The Unwinding Process traditionally consists of consumption, including but not limited to varying and mostly excessive amounts of alcohol, food stuff, and multimedia intake, balanced with bouts of emotional release, via tears and laughter. Why? Serotonin. But more importantly, oxytocin. The bonding hormone unites and only heavily bonded and blended sisters can understand how essential this mutual process of The Unwind is. Individual Unwind is essential as well, but group Unwind...that's where it's at. It's mutual, a symbiosis. It's a take-a-load-off-Fanny, kind of necessary weighted shit. And, so, the Unwind began. The Twizzlers were bought. The boxed wine was drank, the movies were watched. Take out and take in; The Gilmore Girls and The Golden Girls. The nights were late and the days were sleepy; a haze settled. We had some healing times together; we had missed the rhythm of our mutual coping mechanisms and the comfort of each other's presence. The progeny patchwork quilt all blanketed back together. All together; three sisters. It completes the girl circuit. In a world full of every kind of girl but me, my sisters are the closest thing to me that there is, and the feeling is mutual. Nobody gets you like your See-Star! Together we are the feminine whole of our family's genes, the closest thing to ourselves out there, DNA-wise. There is strength in that, a bond like no other, unstoppable love and acceptance. 

Within the comfort of our sisterly union, there is also a tremendous chance for reflection, which is a blessing. A lot of families don't have siblings that get along as well as we do, and believe me, it hasn't been easy, but sibling love is more solid than rivalry. We are each so different and complete, our own distinct note alone...but we blend into one stellar organic triad when we play together. Connections like that are what life is all about...harmonizing. Resonating and harmonizing.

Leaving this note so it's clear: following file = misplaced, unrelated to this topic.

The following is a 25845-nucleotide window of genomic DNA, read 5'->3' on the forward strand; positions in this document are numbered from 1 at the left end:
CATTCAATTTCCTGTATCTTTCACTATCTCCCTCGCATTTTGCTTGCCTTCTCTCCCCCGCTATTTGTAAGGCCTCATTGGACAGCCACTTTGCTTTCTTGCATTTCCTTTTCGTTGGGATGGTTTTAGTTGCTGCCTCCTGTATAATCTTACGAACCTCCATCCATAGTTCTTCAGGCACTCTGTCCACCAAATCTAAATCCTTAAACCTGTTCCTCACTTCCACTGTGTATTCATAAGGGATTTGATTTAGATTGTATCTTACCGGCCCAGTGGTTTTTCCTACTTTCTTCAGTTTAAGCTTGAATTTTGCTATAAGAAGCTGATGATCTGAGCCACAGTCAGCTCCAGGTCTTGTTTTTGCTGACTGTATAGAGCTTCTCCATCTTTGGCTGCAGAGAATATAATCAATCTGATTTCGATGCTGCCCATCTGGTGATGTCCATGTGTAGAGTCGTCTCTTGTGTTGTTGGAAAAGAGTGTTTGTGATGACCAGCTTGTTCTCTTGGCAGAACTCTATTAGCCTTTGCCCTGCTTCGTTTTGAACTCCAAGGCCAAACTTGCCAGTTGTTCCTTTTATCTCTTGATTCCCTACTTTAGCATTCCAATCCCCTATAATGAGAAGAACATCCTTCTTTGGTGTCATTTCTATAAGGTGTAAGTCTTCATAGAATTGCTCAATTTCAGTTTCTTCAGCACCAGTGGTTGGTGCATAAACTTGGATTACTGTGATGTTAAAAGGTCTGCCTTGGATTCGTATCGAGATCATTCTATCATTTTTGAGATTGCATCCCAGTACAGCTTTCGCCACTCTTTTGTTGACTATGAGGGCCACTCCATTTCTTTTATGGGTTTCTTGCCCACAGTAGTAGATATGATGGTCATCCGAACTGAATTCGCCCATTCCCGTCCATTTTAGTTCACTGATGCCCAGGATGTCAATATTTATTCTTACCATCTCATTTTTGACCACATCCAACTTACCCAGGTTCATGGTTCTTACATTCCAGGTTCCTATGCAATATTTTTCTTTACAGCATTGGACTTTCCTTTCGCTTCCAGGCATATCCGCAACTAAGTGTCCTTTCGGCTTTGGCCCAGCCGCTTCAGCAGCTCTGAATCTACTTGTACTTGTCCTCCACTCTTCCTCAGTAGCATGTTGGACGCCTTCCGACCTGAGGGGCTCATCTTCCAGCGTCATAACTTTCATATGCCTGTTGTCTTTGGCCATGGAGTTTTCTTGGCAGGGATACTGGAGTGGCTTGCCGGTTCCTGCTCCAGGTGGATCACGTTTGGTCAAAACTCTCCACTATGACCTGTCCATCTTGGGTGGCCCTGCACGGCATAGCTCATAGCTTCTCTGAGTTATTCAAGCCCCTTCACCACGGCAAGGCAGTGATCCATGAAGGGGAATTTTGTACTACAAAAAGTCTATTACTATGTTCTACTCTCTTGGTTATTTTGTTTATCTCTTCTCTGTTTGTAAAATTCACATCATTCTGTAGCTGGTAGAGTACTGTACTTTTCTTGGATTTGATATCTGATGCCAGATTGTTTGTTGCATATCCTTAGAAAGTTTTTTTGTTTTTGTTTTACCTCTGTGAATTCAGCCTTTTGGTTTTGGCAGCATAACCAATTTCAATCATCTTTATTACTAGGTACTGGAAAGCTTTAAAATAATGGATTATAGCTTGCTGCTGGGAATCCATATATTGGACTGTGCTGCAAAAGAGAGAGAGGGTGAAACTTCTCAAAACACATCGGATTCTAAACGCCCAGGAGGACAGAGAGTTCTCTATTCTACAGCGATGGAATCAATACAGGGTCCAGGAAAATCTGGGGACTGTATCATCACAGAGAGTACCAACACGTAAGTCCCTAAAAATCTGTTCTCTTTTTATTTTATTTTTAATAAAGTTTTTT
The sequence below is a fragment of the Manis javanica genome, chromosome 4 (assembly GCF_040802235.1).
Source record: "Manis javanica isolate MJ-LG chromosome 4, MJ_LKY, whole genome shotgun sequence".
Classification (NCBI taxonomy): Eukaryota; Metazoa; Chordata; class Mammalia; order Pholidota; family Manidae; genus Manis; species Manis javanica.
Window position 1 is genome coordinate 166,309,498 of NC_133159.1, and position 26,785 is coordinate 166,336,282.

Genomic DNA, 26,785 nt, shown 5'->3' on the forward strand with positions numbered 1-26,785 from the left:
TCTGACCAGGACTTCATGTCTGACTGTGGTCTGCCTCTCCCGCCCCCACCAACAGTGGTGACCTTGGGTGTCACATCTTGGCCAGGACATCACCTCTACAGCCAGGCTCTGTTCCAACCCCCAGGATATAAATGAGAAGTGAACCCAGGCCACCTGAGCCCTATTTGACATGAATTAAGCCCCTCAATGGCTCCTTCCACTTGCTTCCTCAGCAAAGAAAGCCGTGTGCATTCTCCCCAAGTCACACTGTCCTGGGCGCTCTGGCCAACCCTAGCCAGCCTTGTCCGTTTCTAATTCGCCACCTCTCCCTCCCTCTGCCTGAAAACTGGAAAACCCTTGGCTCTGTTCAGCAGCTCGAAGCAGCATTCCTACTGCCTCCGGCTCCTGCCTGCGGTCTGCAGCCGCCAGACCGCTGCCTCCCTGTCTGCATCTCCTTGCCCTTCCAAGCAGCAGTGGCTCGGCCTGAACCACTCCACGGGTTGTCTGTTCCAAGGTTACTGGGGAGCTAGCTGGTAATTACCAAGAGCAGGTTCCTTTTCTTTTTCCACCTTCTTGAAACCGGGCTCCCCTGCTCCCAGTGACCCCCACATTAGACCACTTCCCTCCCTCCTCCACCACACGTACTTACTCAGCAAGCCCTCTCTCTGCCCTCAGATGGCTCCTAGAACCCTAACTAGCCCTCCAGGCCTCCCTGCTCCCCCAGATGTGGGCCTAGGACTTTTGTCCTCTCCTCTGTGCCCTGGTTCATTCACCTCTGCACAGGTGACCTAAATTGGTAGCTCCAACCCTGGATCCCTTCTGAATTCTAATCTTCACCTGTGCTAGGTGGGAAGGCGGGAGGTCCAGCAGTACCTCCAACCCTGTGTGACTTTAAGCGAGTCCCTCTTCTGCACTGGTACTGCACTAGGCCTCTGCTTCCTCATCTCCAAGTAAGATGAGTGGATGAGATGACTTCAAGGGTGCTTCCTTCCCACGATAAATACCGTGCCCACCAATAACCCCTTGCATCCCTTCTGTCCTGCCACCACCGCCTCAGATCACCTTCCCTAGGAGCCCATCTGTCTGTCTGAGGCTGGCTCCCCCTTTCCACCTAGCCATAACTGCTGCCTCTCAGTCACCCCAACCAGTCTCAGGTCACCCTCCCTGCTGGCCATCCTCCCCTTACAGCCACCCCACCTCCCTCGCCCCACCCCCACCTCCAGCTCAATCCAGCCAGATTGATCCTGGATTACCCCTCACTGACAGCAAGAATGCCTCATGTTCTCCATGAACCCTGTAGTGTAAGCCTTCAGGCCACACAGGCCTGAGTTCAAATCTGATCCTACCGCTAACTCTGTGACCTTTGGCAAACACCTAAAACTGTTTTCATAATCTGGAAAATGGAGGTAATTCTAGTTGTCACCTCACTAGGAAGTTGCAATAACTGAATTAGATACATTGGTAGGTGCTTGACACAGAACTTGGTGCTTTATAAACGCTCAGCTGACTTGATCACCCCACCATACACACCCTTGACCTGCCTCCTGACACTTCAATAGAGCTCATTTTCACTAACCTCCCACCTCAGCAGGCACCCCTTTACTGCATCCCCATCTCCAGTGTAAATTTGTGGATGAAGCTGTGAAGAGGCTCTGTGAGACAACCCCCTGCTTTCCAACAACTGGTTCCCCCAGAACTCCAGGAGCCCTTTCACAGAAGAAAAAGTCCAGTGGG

My sister is what I would consider a feminist. She has, what I tell her, ovaries of solid rock. You would have to, wouldn't you? To move to the other end of the Earth from your family, to live in one of the largest cities in the world by herself, as a woman, to have done all of the world traveling she has done and to have received all of the accolades and achievements in academia that she has is truly impressive. She is one of the most applied and driven women I know. It takes takes something bigger than balls. Drive. My sister is in gear most of the time. But on the opposite side of the world from her Drive lies Neutral. You want to keep it in drive if you ever want to make it where you intend to go, but you also need to savor the stops; it's okay to sit still and take some time to get your bearings before you drive on. We taught each other a beautiful lesson. The Unwind is essential for The Gear Up. 

I reminded my sister that she can be gentle with herself and cherish neutral stops, and she reminded me that I can be driven, and courageous. My sister gave me a gift, a small mirror...made in Korea, of course. Isn't that a beautiful metaphor? Just when I needed it, my sister showed me another one of my faces, one from the other side of my world. I am in a stage of great neutral motion, I feel I am going farther inward than ahead, but I am also driven. In my own way, I am also a feminist. 

It was incredibly hard this time to let her go; another year will go by before we will see her again. It was a tearful farewell, we didn't want to let go or say goodbye. The truth is, my sister and I have codependent parts that tend to each other. I'm the 12 year old that cares for her and lets her be her zany self, slopping up my house as much as necessary to get to that state of comfort and care; she is the 6 year old joker, hiding under my bed, luring me out of my depression with her nonsense and goofing, reminding me of my responsibility and influence. These parts grew to be this way out of necessity, and these parts still miss each other desperately. However dysfunctional or trapped in the past these pieces are, they are a part of us. The truth is, though, that so are the feminist parts, the driven parts, the achievers in us. We are mighty achievers, we just need some recovery time. Your manager parts can do bad ass things if you don't forget to occasionally spend some time with the exiles. 

A sister is a mirror, and in her resides a reflection of our exiled inner child. Our parts find comfort in their self-nurturing rituals together. We also see our True Selves and our full potentials in the other's eyes through the malaise. I am grateful for the mirrors I have been given. I look to them when I have forgotten who I really am. Thank you for the mirror, Sister. Drive on.